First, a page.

Sunday, June 16, 2013

Obesogens - Have you ever heard of obesogens?

The first paragraphs from an article on Mother Jones – made me take a journey this morning – I had not planned to make.
I found it interesting and after I found the third source – I felt comfortable to take the tin foil hat off
– and ask the question, “Why aren’t we seeing this reported anywhere else?”
A chemical common in food packaging—Bisphenol-A (BPA)—has for years been scrutinized for potential links to reproductive problems, heart disease, cancer, and even anxiety. And now new research suggests BPA, which leeches out from things like aluminum cans, drink straws, plastic packaging, and even cashier's receipts, could increase the risk for obesity in preteen girls.
 And two more paragraphs from a different article on Mother Jones
The food industry likes to portray obesity as a matter ofpersonal responsibility: People who eat too much gain weight, and it's their own fault.

That view willfully neglects the role that industry marketing, particularly to children, plays on shaping people's food habits. Meanwhile, evidence is mounting that exposure to certain industrial chemicals in food, often at very low levels, changes the way people metabolize calories and can lead to weight gain. While no one would say that these chemicals, known as obesogens, are the sole cause of rising rates of obesity in the United States, they may well be contributing significantly to it.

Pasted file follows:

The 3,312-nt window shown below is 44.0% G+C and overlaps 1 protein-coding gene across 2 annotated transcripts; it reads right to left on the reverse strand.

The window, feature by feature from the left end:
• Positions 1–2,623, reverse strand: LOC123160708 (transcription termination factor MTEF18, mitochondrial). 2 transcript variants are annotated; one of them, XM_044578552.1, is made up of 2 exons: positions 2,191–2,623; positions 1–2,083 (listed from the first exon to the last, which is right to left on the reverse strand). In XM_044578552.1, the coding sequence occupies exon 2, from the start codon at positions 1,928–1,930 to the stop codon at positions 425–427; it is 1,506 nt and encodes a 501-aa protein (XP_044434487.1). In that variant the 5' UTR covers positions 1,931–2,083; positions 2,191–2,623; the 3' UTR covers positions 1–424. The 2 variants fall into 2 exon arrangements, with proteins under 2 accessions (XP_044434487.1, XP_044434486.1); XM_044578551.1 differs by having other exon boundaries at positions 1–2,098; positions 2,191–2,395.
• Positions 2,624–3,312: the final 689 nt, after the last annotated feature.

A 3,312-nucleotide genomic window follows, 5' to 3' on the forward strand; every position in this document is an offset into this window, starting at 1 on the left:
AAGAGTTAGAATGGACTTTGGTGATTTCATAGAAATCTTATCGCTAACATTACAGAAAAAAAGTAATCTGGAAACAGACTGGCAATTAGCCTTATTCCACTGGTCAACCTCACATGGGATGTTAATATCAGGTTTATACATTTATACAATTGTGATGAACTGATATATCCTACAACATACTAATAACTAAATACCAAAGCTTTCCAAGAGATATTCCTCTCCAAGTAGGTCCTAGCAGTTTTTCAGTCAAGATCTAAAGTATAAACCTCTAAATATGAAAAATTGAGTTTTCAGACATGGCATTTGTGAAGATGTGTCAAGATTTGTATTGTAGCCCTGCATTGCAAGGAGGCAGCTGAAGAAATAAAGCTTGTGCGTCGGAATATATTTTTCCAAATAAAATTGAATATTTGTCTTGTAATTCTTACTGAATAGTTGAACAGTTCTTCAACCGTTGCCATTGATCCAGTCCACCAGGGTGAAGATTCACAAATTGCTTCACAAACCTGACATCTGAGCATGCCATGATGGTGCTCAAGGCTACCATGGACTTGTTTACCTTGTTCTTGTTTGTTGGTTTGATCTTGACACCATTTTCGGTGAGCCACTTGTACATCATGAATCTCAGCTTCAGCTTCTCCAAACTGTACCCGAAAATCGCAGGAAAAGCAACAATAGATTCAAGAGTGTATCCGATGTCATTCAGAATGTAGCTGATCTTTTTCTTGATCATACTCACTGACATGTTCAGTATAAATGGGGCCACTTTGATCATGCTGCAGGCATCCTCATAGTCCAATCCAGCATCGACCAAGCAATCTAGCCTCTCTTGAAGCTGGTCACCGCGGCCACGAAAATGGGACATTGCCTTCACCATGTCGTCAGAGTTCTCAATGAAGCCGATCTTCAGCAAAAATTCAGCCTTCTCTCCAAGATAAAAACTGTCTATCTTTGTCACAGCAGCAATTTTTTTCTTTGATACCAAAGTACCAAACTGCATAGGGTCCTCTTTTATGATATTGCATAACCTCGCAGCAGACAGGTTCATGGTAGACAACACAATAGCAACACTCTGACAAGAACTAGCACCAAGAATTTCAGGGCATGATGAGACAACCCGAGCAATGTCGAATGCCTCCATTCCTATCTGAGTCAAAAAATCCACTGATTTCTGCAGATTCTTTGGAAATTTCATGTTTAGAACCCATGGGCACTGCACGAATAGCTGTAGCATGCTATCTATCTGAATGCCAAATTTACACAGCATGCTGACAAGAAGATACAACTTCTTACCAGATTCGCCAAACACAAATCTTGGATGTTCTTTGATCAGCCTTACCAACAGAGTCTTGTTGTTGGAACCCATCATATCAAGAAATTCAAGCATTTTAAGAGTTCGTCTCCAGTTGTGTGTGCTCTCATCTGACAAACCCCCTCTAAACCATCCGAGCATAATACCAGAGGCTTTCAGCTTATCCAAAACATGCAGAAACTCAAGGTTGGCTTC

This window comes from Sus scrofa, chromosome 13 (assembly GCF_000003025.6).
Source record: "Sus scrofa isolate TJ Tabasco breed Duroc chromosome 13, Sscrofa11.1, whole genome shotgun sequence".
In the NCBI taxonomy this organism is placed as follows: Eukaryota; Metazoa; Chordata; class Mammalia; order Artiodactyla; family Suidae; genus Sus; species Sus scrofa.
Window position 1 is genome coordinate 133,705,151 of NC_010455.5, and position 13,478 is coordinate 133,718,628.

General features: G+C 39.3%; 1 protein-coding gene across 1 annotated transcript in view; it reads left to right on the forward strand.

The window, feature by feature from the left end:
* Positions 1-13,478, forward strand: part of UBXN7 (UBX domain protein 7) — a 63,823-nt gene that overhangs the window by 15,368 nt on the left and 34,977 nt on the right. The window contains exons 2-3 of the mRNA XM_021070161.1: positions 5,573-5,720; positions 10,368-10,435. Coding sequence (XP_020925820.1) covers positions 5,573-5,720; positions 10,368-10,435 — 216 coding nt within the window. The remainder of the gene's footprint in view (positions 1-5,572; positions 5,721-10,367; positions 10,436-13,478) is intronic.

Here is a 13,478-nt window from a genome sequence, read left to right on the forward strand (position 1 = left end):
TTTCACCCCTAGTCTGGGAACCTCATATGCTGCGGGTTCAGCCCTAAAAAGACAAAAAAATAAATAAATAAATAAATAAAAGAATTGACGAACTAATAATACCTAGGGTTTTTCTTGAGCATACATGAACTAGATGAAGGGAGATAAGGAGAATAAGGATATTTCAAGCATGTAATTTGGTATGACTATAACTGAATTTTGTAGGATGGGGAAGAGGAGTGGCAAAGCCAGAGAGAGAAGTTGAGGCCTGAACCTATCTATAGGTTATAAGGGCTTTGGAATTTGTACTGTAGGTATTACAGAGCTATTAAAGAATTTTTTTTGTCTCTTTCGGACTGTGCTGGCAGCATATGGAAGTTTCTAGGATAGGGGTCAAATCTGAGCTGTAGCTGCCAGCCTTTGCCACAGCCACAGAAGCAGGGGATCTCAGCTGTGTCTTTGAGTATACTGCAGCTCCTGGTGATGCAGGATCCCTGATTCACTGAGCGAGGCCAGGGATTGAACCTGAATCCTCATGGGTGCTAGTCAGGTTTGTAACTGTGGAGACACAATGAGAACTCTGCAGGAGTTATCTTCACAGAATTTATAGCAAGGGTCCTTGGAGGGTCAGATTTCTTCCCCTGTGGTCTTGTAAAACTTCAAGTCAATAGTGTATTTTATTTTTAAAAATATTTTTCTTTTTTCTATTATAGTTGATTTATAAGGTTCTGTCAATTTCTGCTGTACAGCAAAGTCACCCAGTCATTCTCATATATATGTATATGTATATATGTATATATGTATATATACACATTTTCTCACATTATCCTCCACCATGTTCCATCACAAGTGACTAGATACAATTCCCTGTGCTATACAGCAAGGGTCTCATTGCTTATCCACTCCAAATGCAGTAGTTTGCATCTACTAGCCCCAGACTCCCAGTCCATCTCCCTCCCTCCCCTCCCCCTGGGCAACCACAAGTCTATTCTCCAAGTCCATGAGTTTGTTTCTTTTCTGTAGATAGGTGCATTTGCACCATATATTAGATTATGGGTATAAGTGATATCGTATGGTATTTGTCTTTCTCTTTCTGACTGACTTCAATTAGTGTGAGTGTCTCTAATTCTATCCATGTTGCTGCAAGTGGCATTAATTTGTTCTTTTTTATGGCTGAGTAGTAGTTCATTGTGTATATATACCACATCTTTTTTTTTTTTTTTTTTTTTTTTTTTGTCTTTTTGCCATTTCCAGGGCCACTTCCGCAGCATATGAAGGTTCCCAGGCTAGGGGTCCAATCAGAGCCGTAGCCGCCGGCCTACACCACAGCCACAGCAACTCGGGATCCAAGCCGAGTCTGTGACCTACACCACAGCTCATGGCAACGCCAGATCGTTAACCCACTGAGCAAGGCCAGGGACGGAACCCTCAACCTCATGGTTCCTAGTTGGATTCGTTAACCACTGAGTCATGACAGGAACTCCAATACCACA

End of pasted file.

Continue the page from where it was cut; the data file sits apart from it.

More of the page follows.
Have you ever heard of obesogens?
I had not.

I have heard a lot about how people – the person – the lazy, stupid, ignorant, fat slob of a person (like me) is responsible for all the obesity in the world.
But I had not heard about obesogens.
Am I blaming obesogens for my roll of fat around my waist.
Nope - but I definitely believe that we should start keeping an eye on the research being done.
Because the changes to our bodies - from these obesogens - could be multi-generational in their effect.

The next article took the tin foil hat off.
Posted at the National Institute of Health – nih.GOV -